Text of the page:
Resonance: the concept’s political uses and potentials

September 12, 2023 - September 13, 2023




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Resonance: the concept’s political uses and potentials

Call for contributions

September 12-13, 2023

Louvain-la-Neuve, Belgium

The concept of resonance, systematically presented in Hartmut Rosa’s 2016 book and enriched through a series of subsequent publications, constitutes the centerpiece of both a novel sociological theory and an important step forward in contemporary critical theory. Indeed, Rosa’s ambitious project is both descriptive and normative, simultaneously offering a fresh conceptual apparatus for future sociological research and strikingly innovative tools for renewing – and even fundamentally reorienting – the critical tradition in social philosophy. It does so by grounding meaningful and substantive claims about the structural requirements for leading a good life in the fundamentally relational nature of our existence and developmental genesis: the resonant character of our relationships to ourselves and other people, necessary for the very birth of subjectivity and autonomy, thus provide a reference point for sustainably improving our collective relationship to the world. In other words, stable and regular resonant relationships are the basis for a flourishing life.

With respect to the tradition of critical theory, Rosa’s endeavor presents two unique features. First, it claims to englobe and incorporate nearly all major issues and concepts that have preoccupied critical thinkers since Marx. Second, and perhaps more importantly, its conceptual focus is not on the unacceptable phenomena that systemically characterize our world (e.g., alienation), but rather on the structural aspects whose promotion will allow for a more fulfilling and sustainable collective existence. Rosa enables both of these features by concomitantly 1/ identifying the guiding thread that runs through the history of critical theory – the rejection of systematic and overbearing experiences of alienation –, 2/ redefining this negative concept at an appropriate level of abstraction – in short, a relation of relationlessness –, and 3/ defining its antithesis: a relation of relatedness. While these short formulas do no justice to Rosa’s impressively thorough and minute work of conceptual elaboration, they provide a first glimpse of the scope of his endeavor.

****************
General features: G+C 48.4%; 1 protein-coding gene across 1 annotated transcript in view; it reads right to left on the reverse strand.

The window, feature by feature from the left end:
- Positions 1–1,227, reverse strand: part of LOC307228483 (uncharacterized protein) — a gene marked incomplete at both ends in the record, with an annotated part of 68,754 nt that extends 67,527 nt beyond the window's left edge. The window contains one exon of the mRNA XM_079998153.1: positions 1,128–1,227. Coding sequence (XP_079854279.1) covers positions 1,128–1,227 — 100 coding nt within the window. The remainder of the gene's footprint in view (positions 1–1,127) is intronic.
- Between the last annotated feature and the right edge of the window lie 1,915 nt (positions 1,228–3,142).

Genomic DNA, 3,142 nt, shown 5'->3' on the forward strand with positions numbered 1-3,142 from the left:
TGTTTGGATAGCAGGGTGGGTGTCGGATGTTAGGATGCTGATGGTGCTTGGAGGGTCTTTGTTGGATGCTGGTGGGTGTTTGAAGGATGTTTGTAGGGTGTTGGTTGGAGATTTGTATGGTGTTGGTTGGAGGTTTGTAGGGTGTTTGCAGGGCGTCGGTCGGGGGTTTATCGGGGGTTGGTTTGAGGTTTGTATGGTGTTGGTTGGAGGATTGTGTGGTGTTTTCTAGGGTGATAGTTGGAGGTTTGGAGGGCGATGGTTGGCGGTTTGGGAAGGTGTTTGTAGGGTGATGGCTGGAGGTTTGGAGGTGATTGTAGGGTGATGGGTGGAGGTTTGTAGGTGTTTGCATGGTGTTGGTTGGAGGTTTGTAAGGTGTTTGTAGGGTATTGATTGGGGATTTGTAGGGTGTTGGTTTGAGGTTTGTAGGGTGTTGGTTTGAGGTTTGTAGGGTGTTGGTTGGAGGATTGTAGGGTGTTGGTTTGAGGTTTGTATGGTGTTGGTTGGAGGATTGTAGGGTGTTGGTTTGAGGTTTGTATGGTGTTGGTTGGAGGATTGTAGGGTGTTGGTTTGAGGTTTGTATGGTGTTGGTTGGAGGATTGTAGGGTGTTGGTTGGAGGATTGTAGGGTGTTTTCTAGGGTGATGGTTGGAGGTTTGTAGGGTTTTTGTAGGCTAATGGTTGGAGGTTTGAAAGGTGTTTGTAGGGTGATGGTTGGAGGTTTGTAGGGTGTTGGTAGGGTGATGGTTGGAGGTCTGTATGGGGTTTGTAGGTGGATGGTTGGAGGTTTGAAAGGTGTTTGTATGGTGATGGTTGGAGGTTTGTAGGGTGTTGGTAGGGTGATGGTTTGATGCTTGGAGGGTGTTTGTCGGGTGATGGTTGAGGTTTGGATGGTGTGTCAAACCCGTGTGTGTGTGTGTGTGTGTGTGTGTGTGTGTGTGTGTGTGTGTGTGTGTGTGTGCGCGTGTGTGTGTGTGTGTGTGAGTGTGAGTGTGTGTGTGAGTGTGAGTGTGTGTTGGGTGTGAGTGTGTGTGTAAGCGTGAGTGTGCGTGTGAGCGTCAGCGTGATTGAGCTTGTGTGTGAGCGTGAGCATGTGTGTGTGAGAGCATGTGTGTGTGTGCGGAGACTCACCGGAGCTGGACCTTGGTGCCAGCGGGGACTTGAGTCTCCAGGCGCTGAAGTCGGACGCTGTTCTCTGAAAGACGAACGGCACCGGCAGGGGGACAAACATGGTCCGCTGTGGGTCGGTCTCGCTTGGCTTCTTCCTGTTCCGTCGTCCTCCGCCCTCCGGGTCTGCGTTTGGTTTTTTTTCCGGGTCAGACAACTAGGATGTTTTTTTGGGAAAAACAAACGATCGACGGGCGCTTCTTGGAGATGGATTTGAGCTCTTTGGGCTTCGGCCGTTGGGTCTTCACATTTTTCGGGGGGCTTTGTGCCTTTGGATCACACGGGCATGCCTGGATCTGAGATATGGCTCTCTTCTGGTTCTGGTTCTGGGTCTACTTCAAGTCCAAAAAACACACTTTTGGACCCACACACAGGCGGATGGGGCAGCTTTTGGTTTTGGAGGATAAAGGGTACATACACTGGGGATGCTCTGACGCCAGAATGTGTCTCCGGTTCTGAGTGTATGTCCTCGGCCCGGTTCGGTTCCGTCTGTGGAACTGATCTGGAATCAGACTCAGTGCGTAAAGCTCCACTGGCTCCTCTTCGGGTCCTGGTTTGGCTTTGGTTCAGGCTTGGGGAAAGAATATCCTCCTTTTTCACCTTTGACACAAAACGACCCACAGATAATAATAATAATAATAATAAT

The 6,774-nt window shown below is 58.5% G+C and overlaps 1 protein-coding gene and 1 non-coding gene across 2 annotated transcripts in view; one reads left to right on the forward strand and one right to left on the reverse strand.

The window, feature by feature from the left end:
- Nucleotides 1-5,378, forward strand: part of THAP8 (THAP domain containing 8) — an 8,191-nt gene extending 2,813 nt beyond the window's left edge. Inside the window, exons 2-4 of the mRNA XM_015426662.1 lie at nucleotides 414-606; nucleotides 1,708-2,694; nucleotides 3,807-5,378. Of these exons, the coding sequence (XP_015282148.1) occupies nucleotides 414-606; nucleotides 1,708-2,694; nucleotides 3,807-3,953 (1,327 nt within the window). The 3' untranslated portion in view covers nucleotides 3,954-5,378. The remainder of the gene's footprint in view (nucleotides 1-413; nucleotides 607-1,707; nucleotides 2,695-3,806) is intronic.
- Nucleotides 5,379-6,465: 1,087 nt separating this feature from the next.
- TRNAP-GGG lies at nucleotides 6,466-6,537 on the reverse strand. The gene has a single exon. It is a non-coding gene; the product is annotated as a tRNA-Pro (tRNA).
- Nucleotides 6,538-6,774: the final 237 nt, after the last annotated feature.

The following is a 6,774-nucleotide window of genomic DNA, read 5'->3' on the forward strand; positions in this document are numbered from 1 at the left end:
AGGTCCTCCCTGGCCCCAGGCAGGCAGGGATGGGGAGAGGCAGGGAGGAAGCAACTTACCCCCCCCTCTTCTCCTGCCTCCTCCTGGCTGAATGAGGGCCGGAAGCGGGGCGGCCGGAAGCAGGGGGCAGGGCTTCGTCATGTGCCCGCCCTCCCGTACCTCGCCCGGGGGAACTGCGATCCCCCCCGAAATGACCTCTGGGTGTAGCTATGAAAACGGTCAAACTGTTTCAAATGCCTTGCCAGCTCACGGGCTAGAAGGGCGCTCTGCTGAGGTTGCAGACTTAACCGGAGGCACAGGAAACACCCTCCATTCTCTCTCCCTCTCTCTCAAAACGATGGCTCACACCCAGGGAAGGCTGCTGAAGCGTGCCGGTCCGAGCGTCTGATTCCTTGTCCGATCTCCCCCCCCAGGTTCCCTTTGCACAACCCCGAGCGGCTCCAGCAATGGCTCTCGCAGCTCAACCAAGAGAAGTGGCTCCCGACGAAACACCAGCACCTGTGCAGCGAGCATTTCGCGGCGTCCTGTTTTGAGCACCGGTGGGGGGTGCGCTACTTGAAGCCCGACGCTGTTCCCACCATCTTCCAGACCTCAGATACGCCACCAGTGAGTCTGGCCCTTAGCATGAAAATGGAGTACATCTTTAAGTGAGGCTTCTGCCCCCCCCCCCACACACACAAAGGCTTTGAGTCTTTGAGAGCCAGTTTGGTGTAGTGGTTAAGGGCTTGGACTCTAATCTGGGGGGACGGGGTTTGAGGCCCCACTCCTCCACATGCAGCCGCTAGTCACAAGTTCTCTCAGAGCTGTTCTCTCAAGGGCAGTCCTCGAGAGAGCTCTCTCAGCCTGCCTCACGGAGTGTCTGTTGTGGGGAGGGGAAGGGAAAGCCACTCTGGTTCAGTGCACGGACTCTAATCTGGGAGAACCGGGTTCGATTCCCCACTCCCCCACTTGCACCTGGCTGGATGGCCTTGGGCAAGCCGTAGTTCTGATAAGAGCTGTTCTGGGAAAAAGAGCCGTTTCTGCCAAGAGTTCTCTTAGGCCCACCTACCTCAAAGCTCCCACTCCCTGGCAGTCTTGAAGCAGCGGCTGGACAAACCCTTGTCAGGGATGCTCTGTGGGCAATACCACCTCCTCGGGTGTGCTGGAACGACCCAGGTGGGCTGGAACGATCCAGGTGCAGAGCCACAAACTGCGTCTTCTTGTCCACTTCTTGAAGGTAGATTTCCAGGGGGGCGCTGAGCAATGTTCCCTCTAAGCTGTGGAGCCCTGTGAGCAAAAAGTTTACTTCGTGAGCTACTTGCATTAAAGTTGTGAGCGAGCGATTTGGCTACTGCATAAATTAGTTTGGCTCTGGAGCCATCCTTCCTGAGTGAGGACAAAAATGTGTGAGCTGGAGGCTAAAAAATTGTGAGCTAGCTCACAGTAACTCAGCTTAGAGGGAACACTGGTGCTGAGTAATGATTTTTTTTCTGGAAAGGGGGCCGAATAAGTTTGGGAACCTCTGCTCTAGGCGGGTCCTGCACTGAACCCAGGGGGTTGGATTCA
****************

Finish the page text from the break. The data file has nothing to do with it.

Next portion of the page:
While Rosa is not the only contemporary author to put forward a “positive” critical concept – Axel Honneth’s categories of recognition and social freedom come to mind – his theory goes a step further than others in daring to make substantive claims about the nature of a “good life”. While Honneth’s theory outlines the psychological and social conditions necessary for individuals to formulate and pursue their own reflexively-conceived visions of the good life, Rosa’s sociological and conceptual ingenuity allows him to outline key structural traits that any good life would need to adhere to. Careful not to infringe upon the ethical pluralism that is foundational to contemporary liberal democracy, he prescribes not the content one needs to adopt but rather the basic architecture common to any coherent view of a sustainably good life.

Rosa makes this possible by focusing on what he calls “axes of resonance”. While individual experiences of resonance – characterized by intrinsic interest, perceived self-efficacy, a lack of total control, the presence of strong evaluations and the responsiveness and mutual transformation of our relationships to ourselves, others and the world – are ephemeral and cannot be forced, Rosa manages to outline a series of conditions that foster the “mode of relation” that he calls resonance. Interestingly, much emphasis is put on the relational infrastructure that allows for a human life to be sustainably populated with such experiences. Eleven such axes – including social and political relations, work and education, as well as nature, religion, art and history – are developed as viable means to meet the mental, relational and institutional conditions necessary for a resonant life. The idea is not that an individual must master each and every axe in order to flourish, but that the long-term stability of at least a few axes must be attained in order for resonant experiences to naturally and regularly reoccur.

Readers of Rosa’s work might then expect a ready-made political agenda in order to orient a collective struggle to secure access to such stable axes of resonance. Such readers would be disappointed; indeed, in the concluding chapter of Resonance, Rosa addresses the perceived apolitical nature of his theory, which, as he notes, “does not pursue its own political agenda” (p. 458). He is quick to follow up, however, by underlining his theory’s potential to serve as “a compass in contemporary political debates, as it provides a standard for action” (ibidem). While his book contains some elements that may be interpreted as taking a substantive political stance, in particular regarding the democratic nature of the economy and our relationship to time and income in a post-growth society (pp. 434-443), much of its political thrust remains on the more general level of encouraging a cultural paradigm shift in which “the quality of our relationship to the world should become the measuring stick for political and individual action” (p. 436). By positioning itself as a normative guide based on structural conditions of sustainable resonance, Rosa’s theory thus explicitly tackles the dangers of privatizing the issue of the good life. These dangers, such as the reduction of the good life to the acquisition of certain resources (a necessary but clearly insufficient condition for relations of resonance), have eroded confidence in the ongoing suitability of liberal formalism.